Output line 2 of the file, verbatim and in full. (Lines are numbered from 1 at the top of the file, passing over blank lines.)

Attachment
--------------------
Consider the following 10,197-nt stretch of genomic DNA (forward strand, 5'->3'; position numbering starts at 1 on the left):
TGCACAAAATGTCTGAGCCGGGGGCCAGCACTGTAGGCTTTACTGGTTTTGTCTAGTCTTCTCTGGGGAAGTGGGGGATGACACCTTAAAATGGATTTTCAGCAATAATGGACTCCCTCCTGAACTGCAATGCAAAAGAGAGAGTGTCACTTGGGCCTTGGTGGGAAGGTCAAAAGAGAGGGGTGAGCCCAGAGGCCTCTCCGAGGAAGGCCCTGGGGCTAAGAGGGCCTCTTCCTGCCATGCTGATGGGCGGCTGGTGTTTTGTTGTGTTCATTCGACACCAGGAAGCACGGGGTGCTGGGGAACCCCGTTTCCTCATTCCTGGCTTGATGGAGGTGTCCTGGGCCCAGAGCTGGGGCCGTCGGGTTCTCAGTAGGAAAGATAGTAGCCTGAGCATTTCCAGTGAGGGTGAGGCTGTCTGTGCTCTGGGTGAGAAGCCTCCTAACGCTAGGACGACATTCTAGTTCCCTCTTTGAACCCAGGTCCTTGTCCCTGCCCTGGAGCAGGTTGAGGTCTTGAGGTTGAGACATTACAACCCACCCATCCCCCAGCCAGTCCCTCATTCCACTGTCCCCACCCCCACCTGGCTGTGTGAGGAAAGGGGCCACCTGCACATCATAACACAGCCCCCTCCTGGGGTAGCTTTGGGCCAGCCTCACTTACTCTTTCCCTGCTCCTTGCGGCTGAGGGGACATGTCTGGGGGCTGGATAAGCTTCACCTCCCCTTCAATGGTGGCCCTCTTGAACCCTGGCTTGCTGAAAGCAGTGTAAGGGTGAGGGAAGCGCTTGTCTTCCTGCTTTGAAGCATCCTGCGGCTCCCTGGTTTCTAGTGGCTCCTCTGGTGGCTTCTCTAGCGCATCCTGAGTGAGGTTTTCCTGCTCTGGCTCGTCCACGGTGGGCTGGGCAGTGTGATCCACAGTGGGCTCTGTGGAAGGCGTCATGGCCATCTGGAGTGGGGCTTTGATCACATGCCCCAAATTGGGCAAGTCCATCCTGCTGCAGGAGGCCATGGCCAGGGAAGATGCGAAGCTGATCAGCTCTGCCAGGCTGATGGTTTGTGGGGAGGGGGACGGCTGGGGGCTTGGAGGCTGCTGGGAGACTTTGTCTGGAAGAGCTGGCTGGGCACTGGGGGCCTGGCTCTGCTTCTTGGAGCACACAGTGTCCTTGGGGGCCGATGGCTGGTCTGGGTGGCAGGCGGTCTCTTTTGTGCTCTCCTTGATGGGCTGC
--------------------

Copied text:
TGCACAAAATGTCTGAGCCGGGGGCCAGCACTGTAGGCTTTACTGGTTTTGTCTAGTCTTCTCTGGGGAAGTGGGGGATGACACCTTAAAATGGATTTTCAGCAATAATGGACTCCCTCCTGAACTGCAATGCAAAAGAGAGAGTGTCACTTGGGCCTTGGTGGGAAGGTCAAAAGAGAGGGGTGAGCCCAGAGGCCTCTCCGAGGAAGGCCCTGGGGCTAAGAGGGCCTCTTCCTGCCATGCTGATGGGCGGCTGGTGTTTTGTTGTGTTCATTCGACACCAGGAAGCACGGGGTGCTGGGGAACCCCGTTTCCTCATTCCTGGCTTGATGGAGGTGTCCTGGGCCCAGAGCTGGGGCCGTCGGGTTCTCAGTAGGAAAGATAGTAGCCTGAGCATTTCCAGTGAGGGTGAGGCTGTCTGTGCTCTGGGTGAGAAGCCTCCTAACGCTAGGACGACATTCTAGTTCCCTCTTTGAACCCAGGTCCTTGTCCCTGCCCTGGAGCAGGTTGAGGTCTTGAGGTTGAGACATTACAACCCACCCATCCCCCAGCCAGTCCCTCATTCCACTGTCCCCACCCCCACCTGGCTGTGTGAGGAAAGGGGCCACCTGCACATCATAACACAGCCCCCTCCTGGGGTAGCTTTGGGCCAGCCTCACTTACTCTTTCCCTGCTCCTTGCGGCTGAGGGGACATGTCTGGGGGCTGGATAAGCTTCACCTCCCCTTCAATGGTGGCCCTCTTGAACCCTGGCTTGCTGAAAGCAGTGTAAGGGTGAGGGAAGCGCTTGTCTTCCTGCTTTGAAGCATCCTGCGGCTCCCTGGTTTCTAGTGGCTCCTCTGGTGGCTTCTCTAGCGCATCCTGAGTGAGGTTTTCCTGCTCTGGCTCGTCCACGGTGGGCTGGGCAGTGTGATCCACAGTGGGCTCTGTGGAAGGCGTCATGGCCATCTGGAGTGGGGCTTTGATCACATGCCCCAAATTGGGCAAGTCCATCCTGCTGCAGGAGGCCATGGCCAGGGAAGATGCGAAGCTGATCAGCTCTGCCAGGCTGATGGTTTGTGGGGAGGGGGACGGCTGGGGGCTTGGAGGCTGCTGGGAGACTTTGTCTGGAAGAGCTGGCTGGGCACTGGGGGCCTGGCTCTGCTTCTTGGAGCACACAGTGTCCTTGGGGGCCGATGGCTGGTCTGGGTGGCAGGCGGTCTCTTTTGTGCTCTCCTTGATGGGCTGC